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Q: Describe how you link spirituality to God–why is God so crucial to your life?

A: The most delicious piece of knowledge for me is that [pauses] I am a child of God. That is so mind-boggling, that this "it" created everything, and I am a child of "it." It means I am connected to every thing and every body.

That's all delicious and wonderful–until I'm forced to realize that the bigot, the brute, the batterer is also a child of "it" [laughs]. Now, he may not know it, but I'm obliged to know that he is. I have to. That is my contract.

What fascinates me is the varying ways we approach God. And shape God and paint God, make a statue of God. It amazes me. Once I went to Texas to a conference called "Facing Evil." At one point, some fellow from Texas got up and said, "I really have seen evil, I have felt its force. I went to Germany and I went into the concentration camps."

I stood and said, "Do you mean to tell me that we've come from all over the world and we're going to talk nonsense? You had to go to Germany, you here in Texas who refused Mexican-Americans a chance to vote, you who don't want them to even live next to you, you who have your own history of slavery–you had to go to Germany? I don't wanna hear it."

It seems to me that if we accept–if I accept, anyway–the fact of evil, I accept the fact of good. We're all doing what Anne Sexton calls "that awful rowing toward God." That excites me. It gives me incredible delight to be alive, and prepares me with as little fear as possible for death. It remains that I live a very nice life, most of the time.

from a 1995 interview with Maya Angelou, published in Mother Jones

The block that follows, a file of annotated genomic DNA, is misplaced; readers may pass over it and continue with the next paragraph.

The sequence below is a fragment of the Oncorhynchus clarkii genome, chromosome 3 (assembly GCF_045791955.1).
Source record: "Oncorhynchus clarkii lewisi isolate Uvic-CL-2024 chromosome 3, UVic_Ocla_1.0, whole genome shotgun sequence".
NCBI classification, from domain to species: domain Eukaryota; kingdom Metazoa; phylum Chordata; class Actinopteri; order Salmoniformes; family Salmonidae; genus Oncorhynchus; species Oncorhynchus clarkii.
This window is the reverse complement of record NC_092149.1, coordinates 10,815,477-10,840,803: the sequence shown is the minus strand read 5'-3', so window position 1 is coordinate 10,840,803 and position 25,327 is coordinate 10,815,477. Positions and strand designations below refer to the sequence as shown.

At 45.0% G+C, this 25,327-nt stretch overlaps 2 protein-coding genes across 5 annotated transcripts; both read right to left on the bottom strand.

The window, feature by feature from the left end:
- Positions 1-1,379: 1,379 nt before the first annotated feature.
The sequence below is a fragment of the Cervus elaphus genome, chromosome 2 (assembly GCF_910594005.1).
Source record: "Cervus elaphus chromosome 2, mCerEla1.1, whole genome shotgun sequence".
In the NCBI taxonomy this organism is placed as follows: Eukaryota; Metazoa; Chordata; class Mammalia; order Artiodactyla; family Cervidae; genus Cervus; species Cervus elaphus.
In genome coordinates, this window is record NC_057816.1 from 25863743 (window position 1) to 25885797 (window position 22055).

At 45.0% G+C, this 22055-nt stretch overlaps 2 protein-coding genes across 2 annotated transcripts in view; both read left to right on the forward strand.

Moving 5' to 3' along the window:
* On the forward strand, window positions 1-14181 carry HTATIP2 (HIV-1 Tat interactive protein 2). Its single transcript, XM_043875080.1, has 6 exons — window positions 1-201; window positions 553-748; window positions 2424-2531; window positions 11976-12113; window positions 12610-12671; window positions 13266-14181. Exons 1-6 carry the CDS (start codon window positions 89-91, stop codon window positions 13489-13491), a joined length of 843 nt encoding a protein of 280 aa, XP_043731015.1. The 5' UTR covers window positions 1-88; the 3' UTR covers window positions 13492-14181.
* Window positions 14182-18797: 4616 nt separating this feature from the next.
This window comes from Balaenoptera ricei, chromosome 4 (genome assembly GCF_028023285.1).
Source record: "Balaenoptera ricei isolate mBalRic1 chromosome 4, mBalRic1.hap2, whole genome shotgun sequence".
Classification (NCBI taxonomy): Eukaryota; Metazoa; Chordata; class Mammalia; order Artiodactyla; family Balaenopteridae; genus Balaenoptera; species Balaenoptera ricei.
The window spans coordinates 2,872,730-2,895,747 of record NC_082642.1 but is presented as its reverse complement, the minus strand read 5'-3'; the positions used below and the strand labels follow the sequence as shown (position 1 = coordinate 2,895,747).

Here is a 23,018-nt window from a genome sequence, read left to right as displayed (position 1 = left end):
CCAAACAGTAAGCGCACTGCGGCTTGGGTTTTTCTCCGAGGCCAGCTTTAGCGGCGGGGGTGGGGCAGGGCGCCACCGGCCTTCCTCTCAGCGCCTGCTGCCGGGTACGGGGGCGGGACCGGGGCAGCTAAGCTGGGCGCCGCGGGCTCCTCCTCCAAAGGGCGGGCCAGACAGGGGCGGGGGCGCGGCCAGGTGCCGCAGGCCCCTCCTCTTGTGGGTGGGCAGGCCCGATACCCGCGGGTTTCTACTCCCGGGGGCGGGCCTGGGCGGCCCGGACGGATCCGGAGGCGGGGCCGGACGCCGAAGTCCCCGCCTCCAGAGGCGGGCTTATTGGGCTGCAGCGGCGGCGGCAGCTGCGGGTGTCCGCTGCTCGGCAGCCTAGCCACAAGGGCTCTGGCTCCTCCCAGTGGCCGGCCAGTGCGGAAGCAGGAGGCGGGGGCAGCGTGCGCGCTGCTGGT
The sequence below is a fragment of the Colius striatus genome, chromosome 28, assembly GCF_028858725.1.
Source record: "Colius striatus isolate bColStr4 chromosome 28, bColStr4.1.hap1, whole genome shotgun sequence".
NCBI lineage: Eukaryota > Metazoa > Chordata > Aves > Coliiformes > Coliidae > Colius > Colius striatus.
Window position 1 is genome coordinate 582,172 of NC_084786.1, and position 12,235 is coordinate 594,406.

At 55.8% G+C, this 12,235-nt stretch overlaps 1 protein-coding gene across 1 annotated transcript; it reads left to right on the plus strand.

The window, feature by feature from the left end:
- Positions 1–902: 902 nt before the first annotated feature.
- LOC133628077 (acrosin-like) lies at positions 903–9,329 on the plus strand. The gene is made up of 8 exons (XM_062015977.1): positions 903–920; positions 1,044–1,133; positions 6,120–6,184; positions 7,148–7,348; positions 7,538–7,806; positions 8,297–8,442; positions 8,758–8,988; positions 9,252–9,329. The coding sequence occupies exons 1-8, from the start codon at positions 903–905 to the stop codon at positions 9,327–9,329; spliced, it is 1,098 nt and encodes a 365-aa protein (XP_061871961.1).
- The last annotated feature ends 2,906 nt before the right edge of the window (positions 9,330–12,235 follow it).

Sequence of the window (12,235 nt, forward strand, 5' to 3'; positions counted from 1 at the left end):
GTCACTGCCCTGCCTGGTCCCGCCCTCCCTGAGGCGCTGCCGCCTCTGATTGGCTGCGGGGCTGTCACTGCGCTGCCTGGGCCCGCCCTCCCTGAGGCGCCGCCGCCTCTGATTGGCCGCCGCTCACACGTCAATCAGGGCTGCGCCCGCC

“But to love another as a person we must begin by granting him his own autonomy and identity as a person.  We have to love him for what he is in himself, and not for what he is to us.  We have to love him for his own good, not for the good we get out of him.  And this is impossible unless we are capable of a love which ‘transforms’ us, so to speak, into the other person, making us able to see things as he sees them, love what he loves, experience the deeper realities of his own life as if they were our own.  Without sacrifice, such a transformation is utterly impossible.  But unless we are capable of this kind of transformation ‘into the other’ while remaining ourselves, we are not yet capable of a fully human existence. “


From Disputed Questions by Thomas Merton

(Harcourt Brace Jovanovich, Publishers, New York, 1960) Page 104.

I’m standing wide-eyed and waiting—

hiding, dauntlessly—behind the mask, I guess:


A woman looking for action,

the only truth considered.  I seek to inspire.

So how was I to know—peeking out—

that the facts were not only the facts,

but the only conclusion present?


Fire in the belly like the truth of the ancients:

Burn, sister, burn.  For all will sometime sing.


first published in Domicile